In the Vault 2015 R2 release, the old Item lifecycle engine was replaced with the entity-based engine used by Files and Folders. The good news is that the entity-based engine is filled with awesome features to make your Items more useful. The bad news is that you have to update your code.
If you already know how to change File Lifecycle States, then you pretty much know how to change Item Lifecycle States. This article is geared mostly to those that use Items but are not familiar with the File/Folder lifecycle engine.
Step 1: Figuring out the States and Transitions
In Vault 2015 and earlier, it was easy to know the possible Item states and transitions because they were hard coded. There were only 4 states and they were all connected. In 2015 R2, the administrator can define their own states and transitions. They can even define multiple lifecycle definitions. For example, one Item may be in the “Engineering Release Process” while another is in the “Document Approval Process”.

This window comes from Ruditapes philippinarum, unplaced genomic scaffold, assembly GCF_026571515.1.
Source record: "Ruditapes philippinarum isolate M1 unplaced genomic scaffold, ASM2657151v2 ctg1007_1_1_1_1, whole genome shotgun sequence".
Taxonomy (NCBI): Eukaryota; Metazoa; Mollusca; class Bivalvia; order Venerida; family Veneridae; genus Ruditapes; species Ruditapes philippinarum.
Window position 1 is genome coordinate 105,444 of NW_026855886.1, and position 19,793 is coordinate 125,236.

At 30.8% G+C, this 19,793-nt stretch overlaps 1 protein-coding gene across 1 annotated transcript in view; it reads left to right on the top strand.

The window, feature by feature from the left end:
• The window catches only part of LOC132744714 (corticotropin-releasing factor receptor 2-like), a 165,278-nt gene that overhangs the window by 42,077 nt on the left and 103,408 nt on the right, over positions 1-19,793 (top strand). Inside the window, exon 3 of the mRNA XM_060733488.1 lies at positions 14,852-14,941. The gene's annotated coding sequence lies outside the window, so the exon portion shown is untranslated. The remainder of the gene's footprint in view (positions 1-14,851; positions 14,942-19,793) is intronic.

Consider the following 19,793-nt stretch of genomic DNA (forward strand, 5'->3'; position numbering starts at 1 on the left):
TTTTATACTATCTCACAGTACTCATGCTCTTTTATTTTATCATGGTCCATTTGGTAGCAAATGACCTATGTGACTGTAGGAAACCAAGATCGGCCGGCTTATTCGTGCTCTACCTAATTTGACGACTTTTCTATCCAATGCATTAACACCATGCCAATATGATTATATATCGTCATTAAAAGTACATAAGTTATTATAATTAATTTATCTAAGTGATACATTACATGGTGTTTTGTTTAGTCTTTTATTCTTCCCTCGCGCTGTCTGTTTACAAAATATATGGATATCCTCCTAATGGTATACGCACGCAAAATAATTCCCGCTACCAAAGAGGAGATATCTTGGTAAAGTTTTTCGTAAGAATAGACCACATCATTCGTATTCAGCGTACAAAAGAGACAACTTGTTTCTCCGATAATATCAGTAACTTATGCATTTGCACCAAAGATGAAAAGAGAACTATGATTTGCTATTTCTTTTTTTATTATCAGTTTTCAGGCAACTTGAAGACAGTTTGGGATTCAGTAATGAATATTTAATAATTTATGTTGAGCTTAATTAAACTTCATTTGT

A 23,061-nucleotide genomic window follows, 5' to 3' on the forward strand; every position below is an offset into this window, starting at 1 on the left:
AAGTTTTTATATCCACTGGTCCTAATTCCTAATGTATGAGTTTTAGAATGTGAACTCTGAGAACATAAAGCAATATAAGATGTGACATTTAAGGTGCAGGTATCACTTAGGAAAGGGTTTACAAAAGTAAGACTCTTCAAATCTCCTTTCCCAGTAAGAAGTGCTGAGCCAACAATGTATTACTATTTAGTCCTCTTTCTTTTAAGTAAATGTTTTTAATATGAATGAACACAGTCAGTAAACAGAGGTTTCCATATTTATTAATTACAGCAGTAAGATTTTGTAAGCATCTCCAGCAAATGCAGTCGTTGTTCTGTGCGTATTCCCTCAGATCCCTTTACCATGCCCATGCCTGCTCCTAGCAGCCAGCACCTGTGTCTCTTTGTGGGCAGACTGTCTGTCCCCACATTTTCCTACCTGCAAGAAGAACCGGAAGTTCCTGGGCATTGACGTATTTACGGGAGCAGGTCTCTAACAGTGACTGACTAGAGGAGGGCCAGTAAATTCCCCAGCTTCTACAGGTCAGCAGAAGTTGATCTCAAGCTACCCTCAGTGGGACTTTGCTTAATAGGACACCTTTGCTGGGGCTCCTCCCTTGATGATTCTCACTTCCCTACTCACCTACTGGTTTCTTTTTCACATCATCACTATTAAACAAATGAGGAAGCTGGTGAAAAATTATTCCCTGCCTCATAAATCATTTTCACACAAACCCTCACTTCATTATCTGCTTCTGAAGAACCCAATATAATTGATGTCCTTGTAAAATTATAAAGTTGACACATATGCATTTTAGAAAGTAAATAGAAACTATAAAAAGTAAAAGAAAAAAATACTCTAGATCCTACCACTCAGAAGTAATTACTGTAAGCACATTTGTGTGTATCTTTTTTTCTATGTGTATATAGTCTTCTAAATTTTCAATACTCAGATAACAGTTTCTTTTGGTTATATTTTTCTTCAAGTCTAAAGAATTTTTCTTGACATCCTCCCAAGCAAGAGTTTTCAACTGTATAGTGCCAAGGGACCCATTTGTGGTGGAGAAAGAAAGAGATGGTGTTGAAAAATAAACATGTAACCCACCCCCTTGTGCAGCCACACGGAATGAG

So your app has to figure out what the states and transitions are. The Item itself knows what Lifecycle State it is in. But to get more context about the surrounding States you need to go to the LifeCycleService. Not only can you find out about all the states and transitions, you can also update them if you have admin rights.
Step 2: Updating the Item object
The LifeCycleService does everything at the Entity level. If you want to modify the Item itself, you need to go to the ItemService. When changing the state on an Item, you will use one of two functions...
UpdateItemLifeCycleStates is the function to use when moving an Item from one state to another within a lifecycle definition. For example, when moving from “Released” to “Quick Change”.
UpdateItemLifeCycleDefinitions is the function to use when moving an Item to a different lifecycle entirely. For example, when moving from “Flexible Release Process” to “Item Release Process”.
The nice thing about both functions is that they are one-shot functions. No need to call EditItems prior or UpdateAndCommitItems afterward. Everything happens in a single call.
Here is a quick sample app you can use to see how it all comes together. Both C# and VB.NET code are included.